This is Fox's play for roughly the same growing market sector that McVities Fruitsters, which we reviewed last year, are aimed at, the so called Healthy eating sector. The immediate problem here is that a biscuit is never going to be an ideal candidate as a health food, a fact that virtually all of us are aware of and comfortable with. One approach is wave to around your attractive whole grains and dried fruit as McVities have done and divert attention away from the ever present and biscuit prerequisites of fat and sugar. The sort of thing Trinny and Suzanna do with necklines and stripes. Fox's have taken another approach, refreshing and direct, which I think will be engaging for the concerned consumer.
Rather than skirt round the fat and sugar Fox's have made it their starting point and thrust them to the fore. Raw cane Demerara sugar and butter to be precise. Fox's even go as far as telling us on the pack how the biscuits are made with a little mini-recipe. Conception begins with the creaming of the butter and sugar. Some flour, a bit of baking soda, a drop of water and the various other simple things such as oats, raisins, stem ginger are added. Rolled and cut into simple squares and baked until golden. We might not have been present at the birth, but we were probably just out side in the corridor having a cup of tea and wondering why it's really necessary to turn off our mobile phones? Actually the social stigma of possibly causing some terrible but unseen medical emergency in a maternity hospital seems enough to send most of us to the car park rather than investigate further.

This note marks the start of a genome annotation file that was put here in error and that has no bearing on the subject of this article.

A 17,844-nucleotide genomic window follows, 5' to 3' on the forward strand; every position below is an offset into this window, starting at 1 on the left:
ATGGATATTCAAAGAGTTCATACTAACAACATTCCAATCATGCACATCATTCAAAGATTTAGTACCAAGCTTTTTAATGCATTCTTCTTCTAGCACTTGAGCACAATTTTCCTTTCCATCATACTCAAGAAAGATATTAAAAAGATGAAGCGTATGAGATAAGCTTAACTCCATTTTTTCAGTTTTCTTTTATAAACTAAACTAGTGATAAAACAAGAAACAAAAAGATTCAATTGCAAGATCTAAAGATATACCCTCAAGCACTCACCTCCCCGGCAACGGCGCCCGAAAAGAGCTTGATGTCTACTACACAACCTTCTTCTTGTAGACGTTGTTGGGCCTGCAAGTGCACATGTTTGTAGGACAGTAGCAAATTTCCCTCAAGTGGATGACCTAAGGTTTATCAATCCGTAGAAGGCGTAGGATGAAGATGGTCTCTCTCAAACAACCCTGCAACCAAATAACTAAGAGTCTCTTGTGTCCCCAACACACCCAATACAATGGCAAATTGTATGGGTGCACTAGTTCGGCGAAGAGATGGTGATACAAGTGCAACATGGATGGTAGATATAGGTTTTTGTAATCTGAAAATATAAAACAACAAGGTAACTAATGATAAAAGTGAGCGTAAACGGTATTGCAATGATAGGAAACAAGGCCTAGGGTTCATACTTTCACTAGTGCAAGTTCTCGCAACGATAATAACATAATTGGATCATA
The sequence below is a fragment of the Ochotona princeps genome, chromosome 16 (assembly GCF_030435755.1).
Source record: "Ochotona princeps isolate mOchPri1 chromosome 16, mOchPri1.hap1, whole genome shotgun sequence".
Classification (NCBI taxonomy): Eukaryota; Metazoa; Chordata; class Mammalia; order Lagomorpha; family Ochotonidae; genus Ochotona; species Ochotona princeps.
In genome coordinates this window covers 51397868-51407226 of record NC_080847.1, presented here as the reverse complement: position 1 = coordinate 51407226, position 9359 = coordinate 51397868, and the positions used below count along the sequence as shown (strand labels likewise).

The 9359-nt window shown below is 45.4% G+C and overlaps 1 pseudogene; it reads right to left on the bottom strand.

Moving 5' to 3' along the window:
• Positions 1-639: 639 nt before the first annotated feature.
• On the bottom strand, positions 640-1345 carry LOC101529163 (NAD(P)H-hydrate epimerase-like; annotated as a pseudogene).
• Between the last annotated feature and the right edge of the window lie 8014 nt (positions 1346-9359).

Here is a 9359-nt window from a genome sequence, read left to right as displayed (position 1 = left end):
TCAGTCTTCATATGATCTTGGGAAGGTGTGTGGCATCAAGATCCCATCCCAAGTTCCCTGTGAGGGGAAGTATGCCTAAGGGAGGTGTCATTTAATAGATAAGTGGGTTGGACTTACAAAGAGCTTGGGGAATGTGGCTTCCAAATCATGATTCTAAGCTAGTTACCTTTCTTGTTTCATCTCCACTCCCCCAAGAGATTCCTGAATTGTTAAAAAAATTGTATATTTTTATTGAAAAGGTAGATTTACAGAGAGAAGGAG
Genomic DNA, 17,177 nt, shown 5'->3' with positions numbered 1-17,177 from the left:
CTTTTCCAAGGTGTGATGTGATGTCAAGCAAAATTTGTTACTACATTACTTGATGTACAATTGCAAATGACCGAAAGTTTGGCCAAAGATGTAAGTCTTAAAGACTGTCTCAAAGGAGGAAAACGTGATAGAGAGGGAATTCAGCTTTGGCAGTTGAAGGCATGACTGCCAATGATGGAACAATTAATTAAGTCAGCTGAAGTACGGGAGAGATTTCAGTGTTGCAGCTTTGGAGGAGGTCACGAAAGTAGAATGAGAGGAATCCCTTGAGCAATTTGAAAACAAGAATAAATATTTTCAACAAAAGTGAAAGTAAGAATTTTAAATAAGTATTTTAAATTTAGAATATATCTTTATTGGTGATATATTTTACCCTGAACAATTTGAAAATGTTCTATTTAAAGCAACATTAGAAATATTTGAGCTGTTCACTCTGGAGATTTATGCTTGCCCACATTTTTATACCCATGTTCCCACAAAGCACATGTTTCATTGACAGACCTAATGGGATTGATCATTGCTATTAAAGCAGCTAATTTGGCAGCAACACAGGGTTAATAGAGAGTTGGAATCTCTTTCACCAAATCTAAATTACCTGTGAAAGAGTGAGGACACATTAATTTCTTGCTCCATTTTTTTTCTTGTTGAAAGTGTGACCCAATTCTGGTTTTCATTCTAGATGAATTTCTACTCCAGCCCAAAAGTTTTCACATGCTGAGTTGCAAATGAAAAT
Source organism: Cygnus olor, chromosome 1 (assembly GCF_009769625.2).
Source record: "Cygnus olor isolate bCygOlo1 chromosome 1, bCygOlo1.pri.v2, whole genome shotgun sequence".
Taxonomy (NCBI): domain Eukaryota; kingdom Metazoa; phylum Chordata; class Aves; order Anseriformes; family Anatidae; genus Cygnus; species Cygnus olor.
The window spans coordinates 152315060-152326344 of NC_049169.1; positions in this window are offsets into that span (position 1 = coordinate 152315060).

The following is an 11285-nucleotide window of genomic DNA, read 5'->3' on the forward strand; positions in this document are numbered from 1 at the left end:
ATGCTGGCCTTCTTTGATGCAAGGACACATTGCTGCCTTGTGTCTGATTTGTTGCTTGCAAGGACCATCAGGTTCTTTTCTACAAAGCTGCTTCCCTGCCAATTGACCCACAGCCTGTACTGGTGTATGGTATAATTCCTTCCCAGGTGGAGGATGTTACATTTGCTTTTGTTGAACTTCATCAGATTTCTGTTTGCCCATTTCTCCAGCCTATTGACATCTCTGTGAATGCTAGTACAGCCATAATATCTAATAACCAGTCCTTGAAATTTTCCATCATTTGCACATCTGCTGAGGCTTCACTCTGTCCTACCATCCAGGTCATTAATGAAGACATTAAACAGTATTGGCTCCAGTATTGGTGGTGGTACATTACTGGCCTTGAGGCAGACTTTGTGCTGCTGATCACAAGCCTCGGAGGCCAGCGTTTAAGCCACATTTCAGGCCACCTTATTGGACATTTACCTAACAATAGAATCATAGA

Since the great casting out of hydrogenated fats from biscuits recipes and textures have struggled as manufacturers turned in general to vegetable oils. I know we have been over this ground many times recently but in a post hydrogenated fat landscape how do you make a biscuit that actually tastes like an old school one? Some have silently adopted a bit of palm oil which is naturally high in saturated fat and helps to make a more familiar textured biscuit. Unfortunately it nurtures an industry that directly destroys primary rain forest to replace it with mono cultures of palm trees. Obviously a bit of a bad thing for biodiversity, this in turn leads to the wholesale wiping out of such species as the Orang-utan. I don't want my arteries to harden but I don't want to jeopardise a follow up to Every which way but loose. There are also those in the developing world no doubt who would point out that Europeans visited a similar fate on their forests long ago in order to create fields and pastures. There are also those who could tell us about the problems with dairy farming, but it seems closer to a status quo that the vast majority accept. The long and short of it, I'll gladly take butter, and it makes a far nicer biscuit.